You’ve done the hard part: you’ve written and self-published your book. After countless long hours, months or years of hard work, and a seemingly endless emotional rollercoaster, you’re ready to sit back, relax, and let the book sell itself. Unfortunately, for most authors, it doesn’t work like that. Marketing your book can be just as challenging as writing it, especially if you don’t come from a business background. But the process can be made a bit easier by optimizing basics– like creating a solid email marketing list.
Managing your email marketing list might seem simple but can be deceptive. It can be extremely difficult to get your subscriber base to grow and engage with your content. No one wants to sign up to receive more junk email than they need to. Particularly because your goal in growing your subscriber base is marketing and selling your book and services, you’ll need to be extremely careful to come across as community-centered and concretely useful unless you want your emails to go straight into the trash. So how can we walk the very fine line between accomplishing your sales goals and engaging your readers with content that they want to read? Read on for 4 tips to grow your email marketing list and maximize your sales.
1. Show Off
No matter how committed your consumer is to your content, very few people will seek out a newsletter sign-up. You need to be strategic about the placement of your sign-up link and the language that goes with it. Offering an opportunity to sign up for your newsletter as a pop-up when your consumer clicks on your website is a great first step. Your sign-up link should be easily accessible in your social media platforms, either in your bio or via Linktr.ee link. And because you’re using your own website to market, you’ll be able to analyze how your marketing efforts are directly impacting your sales, instead of having to rely on algorithms and third-party vendors, like when selling through Amazon or social media.
For reaching the widest consumer base possible, though, you’ll want to get a little more creative. Including your sign-up link in your email signature with a small blurb about the content of your newsletter can increase your reach by hundreds or thousands and give you high-yield, quality sign-ups that are likely to engage fully with your content. Another great option is guest writing or blogging for different creators and including your email sign-up link in your post. This will open your email marketing to a new sphere of previously unreachable consumers. The more ways you can sneak your sign-up link into your content, the better– and the more potential consumers you’ll be able to reach.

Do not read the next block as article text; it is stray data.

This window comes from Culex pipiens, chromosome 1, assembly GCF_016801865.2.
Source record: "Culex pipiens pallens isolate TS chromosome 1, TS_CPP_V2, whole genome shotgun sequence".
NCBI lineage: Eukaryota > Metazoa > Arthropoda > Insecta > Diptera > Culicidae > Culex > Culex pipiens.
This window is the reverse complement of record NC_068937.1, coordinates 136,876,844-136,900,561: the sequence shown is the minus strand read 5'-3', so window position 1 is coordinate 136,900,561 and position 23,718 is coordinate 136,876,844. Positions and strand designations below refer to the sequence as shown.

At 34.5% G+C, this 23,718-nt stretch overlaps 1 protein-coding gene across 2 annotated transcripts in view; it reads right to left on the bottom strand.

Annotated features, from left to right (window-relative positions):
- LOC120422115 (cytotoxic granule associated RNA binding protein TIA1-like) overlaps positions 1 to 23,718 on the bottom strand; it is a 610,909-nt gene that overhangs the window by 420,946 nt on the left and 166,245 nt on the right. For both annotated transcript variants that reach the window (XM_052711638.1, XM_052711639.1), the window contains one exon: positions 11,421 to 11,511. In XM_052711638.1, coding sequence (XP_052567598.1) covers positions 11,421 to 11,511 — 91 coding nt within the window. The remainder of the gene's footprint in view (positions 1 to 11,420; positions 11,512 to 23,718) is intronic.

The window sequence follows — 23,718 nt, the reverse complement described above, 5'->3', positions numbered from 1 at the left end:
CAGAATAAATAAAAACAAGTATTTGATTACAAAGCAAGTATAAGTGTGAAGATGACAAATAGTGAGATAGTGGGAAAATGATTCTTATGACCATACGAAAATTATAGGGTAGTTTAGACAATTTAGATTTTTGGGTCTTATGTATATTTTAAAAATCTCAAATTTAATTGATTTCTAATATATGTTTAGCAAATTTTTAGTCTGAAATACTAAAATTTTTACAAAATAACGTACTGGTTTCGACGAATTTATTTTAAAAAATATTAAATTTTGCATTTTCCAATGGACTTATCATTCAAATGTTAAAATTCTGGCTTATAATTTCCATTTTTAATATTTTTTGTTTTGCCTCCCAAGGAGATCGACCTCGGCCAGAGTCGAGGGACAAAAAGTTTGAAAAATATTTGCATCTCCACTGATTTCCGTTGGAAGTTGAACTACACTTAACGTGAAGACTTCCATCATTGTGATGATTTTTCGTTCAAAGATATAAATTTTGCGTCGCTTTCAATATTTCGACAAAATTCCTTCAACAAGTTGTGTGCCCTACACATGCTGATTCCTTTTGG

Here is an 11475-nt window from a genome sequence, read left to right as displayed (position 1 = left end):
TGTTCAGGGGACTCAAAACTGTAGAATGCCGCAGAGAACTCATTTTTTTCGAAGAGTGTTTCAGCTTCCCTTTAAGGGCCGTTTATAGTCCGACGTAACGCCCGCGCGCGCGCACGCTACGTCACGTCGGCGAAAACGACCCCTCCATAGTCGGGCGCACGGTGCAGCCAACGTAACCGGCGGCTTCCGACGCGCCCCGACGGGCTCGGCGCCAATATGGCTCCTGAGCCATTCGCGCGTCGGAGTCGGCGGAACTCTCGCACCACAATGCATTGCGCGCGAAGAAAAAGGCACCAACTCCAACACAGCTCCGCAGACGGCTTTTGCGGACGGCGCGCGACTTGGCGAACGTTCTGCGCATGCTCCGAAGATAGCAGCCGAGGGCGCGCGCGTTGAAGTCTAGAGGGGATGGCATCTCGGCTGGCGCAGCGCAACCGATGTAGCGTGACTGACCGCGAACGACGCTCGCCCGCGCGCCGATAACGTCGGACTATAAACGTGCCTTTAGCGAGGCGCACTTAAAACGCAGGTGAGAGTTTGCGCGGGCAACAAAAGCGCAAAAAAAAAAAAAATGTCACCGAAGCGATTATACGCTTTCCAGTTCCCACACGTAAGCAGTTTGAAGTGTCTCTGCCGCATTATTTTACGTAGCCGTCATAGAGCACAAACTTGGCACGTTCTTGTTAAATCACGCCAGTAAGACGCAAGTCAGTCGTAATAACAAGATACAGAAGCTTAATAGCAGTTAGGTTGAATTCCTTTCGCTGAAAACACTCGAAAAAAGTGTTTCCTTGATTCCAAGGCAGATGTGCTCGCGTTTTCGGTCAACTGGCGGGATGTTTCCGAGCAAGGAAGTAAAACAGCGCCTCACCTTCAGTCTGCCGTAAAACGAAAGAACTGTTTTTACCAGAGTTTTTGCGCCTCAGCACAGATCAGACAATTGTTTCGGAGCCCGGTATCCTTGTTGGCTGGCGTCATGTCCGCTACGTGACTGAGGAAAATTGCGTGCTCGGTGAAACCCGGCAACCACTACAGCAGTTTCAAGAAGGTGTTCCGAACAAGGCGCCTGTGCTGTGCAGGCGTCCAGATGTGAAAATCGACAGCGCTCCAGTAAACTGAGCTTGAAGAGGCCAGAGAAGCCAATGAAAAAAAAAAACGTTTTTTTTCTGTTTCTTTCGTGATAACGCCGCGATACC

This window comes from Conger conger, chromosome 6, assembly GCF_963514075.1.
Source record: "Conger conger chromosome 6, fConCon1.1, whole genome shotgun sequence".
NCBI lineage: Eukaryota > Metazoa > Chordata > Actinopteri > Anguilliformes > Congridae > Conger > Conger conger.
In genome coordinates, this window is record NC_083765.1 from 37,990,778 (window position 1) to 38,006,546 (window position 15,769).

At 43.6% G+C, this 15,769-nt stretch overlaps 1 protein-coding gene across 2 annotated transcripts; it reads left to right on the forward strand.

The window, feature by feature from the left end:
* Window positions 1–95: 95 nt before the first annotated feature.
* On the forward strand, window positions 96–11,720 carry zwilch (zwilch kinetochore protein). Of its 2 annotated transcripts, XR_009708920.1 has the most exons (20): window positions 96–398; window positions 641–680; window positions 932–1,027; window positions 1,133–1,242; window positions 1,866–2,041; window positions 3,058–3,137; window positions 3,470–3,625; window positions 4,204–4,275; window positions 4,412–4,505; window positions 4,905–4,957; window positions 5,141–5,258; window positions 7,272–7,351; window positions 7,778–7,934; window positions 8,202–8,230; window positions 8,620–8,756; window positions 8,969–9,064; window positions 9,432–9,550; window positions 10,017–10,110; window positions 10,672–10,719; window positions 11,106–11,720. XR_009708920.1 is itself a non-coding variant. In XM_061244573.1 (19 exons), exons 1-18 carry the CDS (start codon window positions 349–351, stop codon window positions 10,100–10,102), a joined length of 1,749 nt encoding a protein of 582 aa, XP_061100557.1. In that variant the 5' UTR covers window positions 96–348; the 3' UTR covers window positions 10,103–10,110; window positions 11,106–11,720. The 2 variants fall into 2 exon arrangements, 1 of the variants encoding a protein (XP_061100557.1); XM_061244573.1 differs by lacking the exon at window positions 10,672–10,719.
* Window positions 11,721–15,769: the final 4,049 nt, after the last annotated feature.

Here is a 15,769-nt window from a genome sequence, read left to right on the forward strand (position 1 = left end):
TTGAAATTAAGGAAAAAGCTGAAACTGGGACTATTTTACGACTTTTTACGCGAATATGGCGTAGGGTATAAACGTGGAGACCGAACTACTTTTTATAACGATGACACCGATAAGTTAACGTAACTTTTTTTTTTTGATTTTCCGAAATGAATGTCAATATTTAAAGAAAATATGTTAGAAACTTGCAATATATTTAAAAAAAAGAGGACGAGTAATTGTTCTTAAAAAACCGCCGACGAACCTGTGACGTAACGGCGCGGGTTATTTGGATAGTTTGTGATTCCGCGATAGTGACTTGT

2. Be Clear and Smart with Your Language
Carefully craft a short blurb to go along with your sign-up link. It should be punchy and informative while adding a bit of personality. Let your readers know that you won’t spam them and that you don’t intend to clutter up their inbox. Make your readers understand that you aren’t just a marketing team. Instead, write as an author and a person looking to build a community of individuals with similar passions and interests.
On the other hand, a little bit of behavioral science can’t hurt your prospects either. Look to spark some newsletter FOMO (“fear of missing out”) by letting your prospective consumer know how many people are reading your newsletter or are signing up weekly. Appeal to their sense of status or similarity by letting them know who your reader base consists of. Emphasize the aspect of community and connection rather than their opportunity to buy something from you. Whatever you do, make sure you’re not coming off impersonal or sales-focused.
3. Draw Your Consumer In
Most of the time, you’re going to need an incentive to get your readers on your email list. This commonly takes the form of a giveaway by promising the reader free content. For example, you could offer a free audiobook, alternative ending, or discount on your content. More creative options might include the results of a quiz, downloadable worksheets (depending on your field), or entry into a lottery-style giveaway.
Whatever incentive you choose should be specific to your reader base. If your book is in the self-help genre, for example, you could promise an in-depth analysis to the results of a personality or attachment style quiz. If your book is fiction or fantasy, you could give away some never-before-seen illustrations or character insights. Make sure that your incentive is something that will truly capture your audience and empower them to dive deeper into your content.
4. Offer Truly Valuable Content
Though this may seem obvious, many self-published authors make the mistake of committing to sending out something, anything, once a week to keep their base engaged. Unfortunately, this will usually have the opposite effect. The less helpful your content is, the more likely it is that your emails will go directly into junk. Having your consumers simply open your emails and click through is not enough. You want full engagement leading to concrete sales and marketing gains.
Creating practically useful and engaging content is more difficult than it seems. Consumers can find quite a bit of content and information for free online without signing up for an email list. You’ll want to avoid this trap by creating unique opportunities for engagement, like tutorials, webinars, insights into your personal journey, or exclusive content for your audience.
Marketing as a solo author can seem like a daunting endeavor. It’s not your area of expertise, so a little bit of discomfort is to be expected. But breaking down your strategy into steps, being thoughtful about your content and marketing, and staying consistent with your email marketing can go a long way. And remember, Publishing Concepts LLC is here to help! If you find yourself needing a little bit of additional guidance, give us a call ay (314) 781-8880 today.